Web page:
The big question: Are Texas non compete agreements enforceable?

Many assume that Texas noncompete agreements are less enforceable than they really are.

Are noncompete agreements enforceable in Texas?

The short answer is, yes, they are. Since 2006, Texas has gone from being a very anti-noncompete-agreement state to a relatively pro-enforcement state.

Generally, for a non-compete agreement to be enforceable in Texas, the consideration given by the employer to the employee must “be reasonably related” to its interest in restraining competition. In other words, the employer should be able to go into court and say, “Because we gave our former employee x, he should be precluded from competing against us.”

Furthermore, for Texas noncompete covenants to be enforceable, they generally must be reasonable in scope in terms of time, activities to be restrained, and geography.

Below we’ll look at three Texas Supreme Court rulings which made noncompete agreements more enforceable.

Three Cases That Made Texas Noncompetes More Enforceable

1. Alex Sheshunoff Mgmt. Servs., L.P. v. Johnson, et al — October 2006

Back in October 2006 the Texas Supreme Court clarified what it takes to make a non-compete covenant enforceable with it’s judgement in Alex Sheshunoff Mgmt. Servs., L.P. v. Johnson, et al.. In doing so, the court resurrected many agreements that were previously thought to be unenforceable.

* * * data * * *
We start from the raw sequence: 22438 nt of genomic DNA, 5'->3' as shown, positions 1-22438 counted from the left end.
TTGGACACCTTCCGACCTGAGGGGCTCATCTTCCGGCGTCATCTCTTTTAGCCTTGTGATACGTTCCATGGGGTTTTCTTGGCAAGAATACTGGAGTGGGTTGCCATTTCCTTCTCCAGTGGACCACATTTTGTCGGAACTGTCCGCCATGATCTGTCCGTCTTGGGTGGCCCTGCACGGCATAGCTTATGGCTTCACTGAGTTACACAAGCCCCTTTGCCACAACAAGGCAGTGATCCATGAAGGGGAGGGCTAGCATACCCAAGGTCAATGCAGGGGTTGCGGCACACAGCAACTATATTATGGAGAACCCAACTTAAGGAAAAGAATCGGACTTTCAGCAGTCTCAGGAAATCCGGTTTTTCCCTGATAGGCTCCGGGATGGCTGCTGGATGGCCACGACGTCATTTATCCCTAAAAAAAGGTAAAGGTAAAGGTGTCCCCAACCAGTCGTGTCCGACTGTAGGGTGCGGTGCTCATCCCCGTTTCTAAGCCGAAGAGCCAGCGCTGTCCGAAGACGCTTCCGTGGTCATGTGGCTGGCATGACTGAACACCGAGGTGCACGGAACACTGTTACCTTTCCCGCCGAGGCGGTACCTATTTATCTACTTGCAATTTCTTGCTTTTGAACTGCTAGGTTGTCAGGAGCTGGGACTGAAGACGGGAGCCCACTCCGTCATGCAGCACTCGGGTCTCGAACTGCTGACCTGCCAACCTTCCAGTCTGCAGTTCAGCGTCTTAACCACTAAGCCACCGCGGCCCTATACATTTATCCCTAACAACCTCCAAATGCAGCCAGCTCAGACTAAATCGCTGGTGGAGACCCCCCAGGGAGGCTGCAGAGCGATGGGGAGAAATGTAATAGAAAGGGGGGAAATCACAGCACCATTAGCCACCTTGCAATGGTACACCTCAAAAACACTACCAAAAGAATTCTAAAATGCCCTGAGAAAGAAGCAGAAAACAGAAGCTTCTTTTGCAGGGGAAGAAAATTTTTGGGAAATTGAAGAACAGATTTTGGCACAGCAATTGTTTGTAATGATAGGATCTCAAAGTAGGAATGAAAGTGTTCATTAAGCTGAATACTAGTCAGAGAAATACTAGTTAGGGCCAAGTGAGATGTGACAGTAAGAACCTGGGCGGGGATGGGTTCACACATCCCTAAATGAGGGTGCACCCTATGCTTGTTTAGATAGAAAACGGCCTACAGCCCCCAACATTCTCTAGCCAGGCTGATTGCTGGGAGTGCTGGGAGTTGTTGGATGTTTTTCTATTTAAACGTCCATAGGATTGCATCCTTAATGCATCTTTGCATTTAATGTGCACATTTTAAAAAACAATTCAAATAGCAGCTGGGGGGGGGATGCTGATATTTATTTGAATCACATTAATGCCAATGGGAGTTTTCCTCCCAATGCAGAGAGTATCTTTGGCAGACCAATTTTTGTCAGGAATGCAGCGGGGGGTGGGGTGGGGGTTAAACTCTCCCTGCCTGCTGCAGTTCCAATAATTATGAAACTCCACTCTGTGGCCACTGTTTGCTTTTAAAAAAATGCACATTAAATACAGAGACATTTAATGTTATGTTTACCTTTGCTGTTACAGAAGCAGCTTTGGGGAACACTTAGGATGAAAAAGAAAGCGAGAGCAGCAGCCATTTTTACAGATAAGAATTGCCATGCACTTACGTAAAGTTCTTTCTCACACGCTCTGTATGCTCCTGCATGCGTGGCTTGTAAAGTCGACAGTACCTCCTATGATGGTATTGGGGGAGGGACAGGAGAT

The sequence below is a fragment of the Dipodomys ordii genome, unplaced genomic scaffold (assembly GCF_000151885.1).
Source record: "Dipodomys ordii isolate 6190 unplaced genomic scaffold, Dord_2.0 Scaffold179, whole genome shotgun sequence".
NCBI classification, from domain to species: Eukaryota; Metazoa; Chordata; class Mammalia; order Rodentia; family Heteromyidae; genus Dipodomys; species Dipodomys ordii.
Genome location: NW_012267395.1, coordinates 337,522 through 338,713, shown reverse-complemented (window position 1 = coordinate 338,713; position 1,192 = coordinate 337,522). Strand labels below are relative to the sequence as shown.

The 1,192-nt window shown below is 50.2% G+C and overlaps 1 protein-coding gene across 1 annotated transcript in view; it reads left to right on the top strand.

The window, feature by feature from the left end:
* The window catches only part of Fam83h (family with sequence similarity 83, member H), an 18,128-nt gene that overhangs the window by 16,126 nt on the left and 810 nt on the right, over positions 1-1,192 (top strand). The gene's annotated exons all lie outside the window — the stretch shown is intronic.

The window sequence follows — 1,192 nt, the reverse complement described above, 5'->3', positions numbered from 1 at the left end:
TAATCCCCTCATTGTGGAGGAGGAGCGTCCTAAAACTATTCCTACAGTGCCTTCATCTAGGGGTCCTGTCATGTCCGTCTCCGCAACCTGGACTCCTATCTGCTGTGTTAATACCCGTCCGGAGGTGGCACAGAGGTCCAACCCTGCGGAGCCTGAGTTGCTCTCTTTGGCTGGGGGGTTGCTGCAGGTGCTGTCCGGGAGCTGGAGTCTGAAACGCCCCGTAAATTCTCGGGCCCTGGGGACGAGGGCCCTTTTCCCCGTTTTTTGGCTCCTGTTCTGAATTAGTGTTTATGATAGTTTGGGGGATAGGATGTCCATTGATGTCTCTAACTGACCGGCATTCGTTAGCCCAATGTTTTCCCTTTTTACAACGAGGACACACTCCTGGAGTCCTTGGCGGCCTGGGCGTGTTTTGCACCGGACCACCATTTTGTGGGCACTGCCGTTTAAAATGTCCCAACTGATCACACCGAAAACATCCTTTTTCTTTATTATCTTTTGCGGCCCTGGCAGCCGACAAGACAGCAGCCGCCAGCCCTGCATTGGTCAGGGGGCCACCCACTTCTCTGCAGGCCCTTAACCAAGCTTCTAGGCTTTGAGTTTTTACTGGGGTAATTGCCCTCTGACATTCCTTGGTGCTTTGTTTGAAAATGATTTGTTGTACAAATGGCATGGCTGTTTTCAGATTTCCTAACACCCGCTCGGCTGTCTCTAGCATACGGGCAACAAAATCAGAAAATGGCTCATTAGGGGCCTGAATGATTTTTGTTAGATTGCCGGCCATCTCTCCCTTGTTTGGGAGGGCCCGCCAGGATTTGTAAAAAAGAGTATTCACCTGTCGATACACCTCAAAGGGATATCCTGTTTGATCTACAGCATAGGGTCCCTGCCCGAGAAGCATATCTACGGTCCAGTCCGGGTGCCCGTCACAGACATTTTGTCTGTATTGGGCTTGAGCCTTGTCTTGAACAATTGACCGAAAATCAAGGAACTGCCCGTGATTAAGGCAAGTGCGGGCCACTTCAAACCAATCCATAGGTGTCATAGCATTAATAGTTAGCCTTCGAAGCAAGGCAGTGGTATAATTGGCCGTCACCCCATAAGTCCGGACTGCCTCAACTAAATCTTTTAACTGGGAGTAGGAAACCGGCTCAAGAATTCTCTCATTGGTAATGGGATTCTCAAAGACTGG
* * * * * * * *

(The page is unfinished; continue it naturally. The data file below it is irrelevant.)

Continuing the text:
For years, Texas courts held that, with respect to non-compete agreements, a promise dependent upon continued at-will employment is no promise at all. Such a promise was “illusory,” the courts held. Thus, a promise to give an at-will employee a raise, a promotion, stock options, or confidential information was “illusory,” unless whatever was promised was delivered at the precise moment that the employee signed the agreement (otherwise, the employer could terminate the employee before fulfilling its promise).

In the Sheshunoff Case, the court held that even in the case of an at-will employee, a gap between the employee’s signing the agreement and his receipt of the confidential information will not render the agreement unenforceable. The moment the employee gets the confidential information–whether it occurs four hours, four weeks, or four months after he signs the agreement–the non-compete agreement becomes effective.

The court thus clarified the law, in a much needed way, and non-compete agreements became relatively more enforceable. From this point forward, a delay between the employee signing the agreement and getting the information was no longer a fatal blow to the enforcement of a Texas noncompete covenant.

2. Mann Frankfort Stein & Lipp Advisors, Inc. v. Fielding — April 2009

After the court’s opinion in the Sheshunoff case, it was an open question whether, to be enforceable, a Texas noncompete agreement must contain an explicit promise by the employer to provide confidential information to the employee.

In Mann Frankfort Stein & Lipp Advisors, Inc. v. Fielding, 52 Tex. Sup. J. 616 (Tex. April 17, 2009), the court answered this question, and held that the employer’s promise to do so can sometimes be implied.

In Mann, the court held that even if the noncompete agreement does not contain an explicit promise by the employer to provide confidential information, if the employee’s job will reasonably require the employer to do so, then an implied promise to provide confidential information exists. This implied promise will provide the consideration necessary to make the noncompete agreement enforceable.